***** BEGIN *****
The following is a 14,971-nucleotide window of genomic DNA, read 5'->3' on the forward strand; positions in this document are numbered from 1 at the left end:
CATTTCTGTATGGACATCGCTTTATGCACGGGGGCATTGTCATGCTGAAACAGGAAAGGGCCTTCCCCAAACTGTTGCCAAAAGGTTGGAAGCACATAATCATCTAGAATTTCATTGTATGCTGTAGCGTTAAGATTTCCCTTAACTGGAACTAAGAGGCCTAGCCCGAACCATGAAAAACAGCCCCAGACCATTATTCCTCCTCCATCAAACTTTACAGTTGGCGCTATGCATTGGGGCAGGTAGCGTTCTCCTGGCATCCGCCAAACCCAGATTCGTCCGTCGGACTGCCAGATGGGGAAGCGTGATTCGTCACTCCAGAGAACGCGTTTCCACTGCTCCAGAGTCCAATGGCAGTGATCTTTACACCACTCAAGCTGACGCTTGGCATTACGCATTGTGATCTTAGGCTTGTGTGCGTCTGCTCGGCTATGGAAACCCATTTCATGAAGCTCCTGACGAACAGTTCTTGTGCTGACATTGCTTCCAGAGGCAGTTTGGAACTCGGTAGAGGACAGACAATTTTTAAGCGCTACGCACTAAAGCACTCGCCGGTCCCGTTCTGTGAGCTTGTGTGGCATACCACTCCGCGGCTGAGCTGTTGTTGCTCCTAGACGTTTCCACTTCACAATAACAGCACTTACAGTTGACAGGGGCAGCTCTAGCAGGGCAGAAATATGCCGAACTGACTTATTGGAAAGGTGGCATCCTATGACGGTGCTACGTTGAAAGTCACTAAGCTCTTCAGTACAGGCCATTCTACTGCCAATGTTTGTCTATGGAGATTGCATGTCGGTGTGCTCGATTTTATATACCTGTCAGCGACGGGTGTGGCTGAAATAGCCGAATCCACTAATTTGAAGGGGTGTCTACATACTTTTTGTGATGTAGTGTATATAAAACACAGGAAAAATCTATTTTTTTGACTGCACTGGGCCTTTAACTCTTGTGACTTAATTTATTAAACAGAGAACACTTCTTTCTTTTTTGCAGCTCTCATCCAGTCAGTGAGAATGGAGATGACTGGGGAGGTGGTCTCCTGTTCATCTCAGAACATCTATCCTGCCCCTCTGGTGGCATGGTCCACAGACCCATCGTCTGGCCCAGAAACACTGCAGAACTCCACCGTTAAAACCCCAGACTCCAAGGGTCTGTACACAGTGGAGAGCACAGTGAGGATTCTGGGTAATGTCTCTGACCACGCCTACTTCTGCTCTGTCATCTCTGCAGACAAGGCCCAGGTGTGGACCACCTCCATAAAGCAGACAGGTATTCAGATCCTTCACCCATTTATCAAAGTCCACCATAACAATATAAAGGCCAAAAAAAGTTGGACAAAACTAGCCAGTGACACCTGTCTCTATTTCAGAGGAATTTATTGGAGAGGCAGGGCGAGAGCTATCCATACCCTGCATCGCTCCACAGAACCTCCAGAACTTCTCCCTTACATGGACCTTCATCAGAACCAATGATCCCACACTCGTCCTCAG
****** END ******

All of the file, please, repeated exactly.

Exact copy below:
The following is a 14,971-nucleotide window of genomic DNA, read 5'->3' on the forward strand; positions in this document are numbered from 1 at the left end:
CATTTCTGTATGGACATCGCTTTATGCACGGGGGCATTGTCATGCTGAAACAGGAAAGGGCCTTCCCCAAACTGTTGCCAAAAGGTTGGAAGCACATAATCATCTAGAATTTCATTGTATGCTGTAGCGTTAAGATTTCCCTTAACTGGAACTAAGAGGCCTAGCCCGAACCATGAAAAACAGCCCCAGACCATTATTCCTCCTCCATCAAACTTTACAGTTGGCGCTATGCATTGGGGCAGGTAGCGTTCTCCTGGCATCCGCCAAACCCAGATTCGTCCGTCGGACTGCCAGATGGGGAAGCGTGATTCGTCACTCCAGAGAACGCGTTTCCACTGCTCCAGAGTCCAATGGCAGTGATCTTTACACCACTCAAGCTGACGCTTGGCATTACGCATTGTGATCTTAGGCTTGTGTGCGTCTGCTCGGCTATGGAAACCCATTTCATGAAGCTCCTGACGAACAGTTCTTGTGCTGACATTGCTTCCAGAGGCAGTTTGGAACTCGGTAGAGGACAGACAATTTTTAAGCGCTACGCACTAAAGCACTCGCCGGTCCCGTTCTGTGAGCTTGTGTGGCATACCACTCCGCGGCTGAGCTGTTGTTGCTCCTAGACGTTTCCACTTCACAATAACAGCACTTACAGTTGACAGGGGCAGCTCTAGCAGGGCAGAAATATGCCGAACTGACTTATTGGAAAGGTGGCATCCTATGACGGTGCTACGTTGAAAGTCACTAAGCTCTTCAGTACAGGCCATTCTACTGCCAATGTTTGTCTATGGAGATTGCATGTCGGTGTGCTCGATTTTATATACCTGTCAGCGACGGGTGTGGCTGAAATAGCCGAATCCACTAATTTGAAGGGGTGTCTACATACTTTTTGTGATGTAGTGTATATAAAACACAGGAAAAATCTATTTTTTTGACTGCACTGGGCCTTTAACTCTTGTGACTTAATTTATTAAACAGAGAACACTTCTTTCTTTTTTGCAGCTCTCATCCAGTCAGTGAGAATGGAGATGACTGGGGAGGTGGTCTCCTGTTCATCTCAGAACATCTATCCTGCCCCTCTGGTGGCATGGTCCACAGACCCATCGTCTGGCCCAGAAACACTGCAGAACTCCACCGTTAAAACCCCAGACTCCAAGGGTCTGTACACAGTGGAGAGCACAGTGAGGATTCTGGGTAATGTCTCTGACCACGCCTACTTCTGCTCTGTCATCTCTGCAGACAAGGCCCAGGTGTGGACCACCTCCATAAAGCAGACAGGTATTCAGATCCTTCACCCATTTATCAAAGTCCACCATAACAATATAAAGGCCAAAAAAAGTTGGACAAAACTAGCCAGTGACACCTGTCTCTATTTCAGAGGAATTTATTGGAGAGGCAGGGCGAGAGCTATCCATACCCTGCATCGCTCCACAGAACCTCCAGAACTTCTCCCTTACATGGACCTTCATCAGAACCAATGATCCCACACTCGTCCTCAG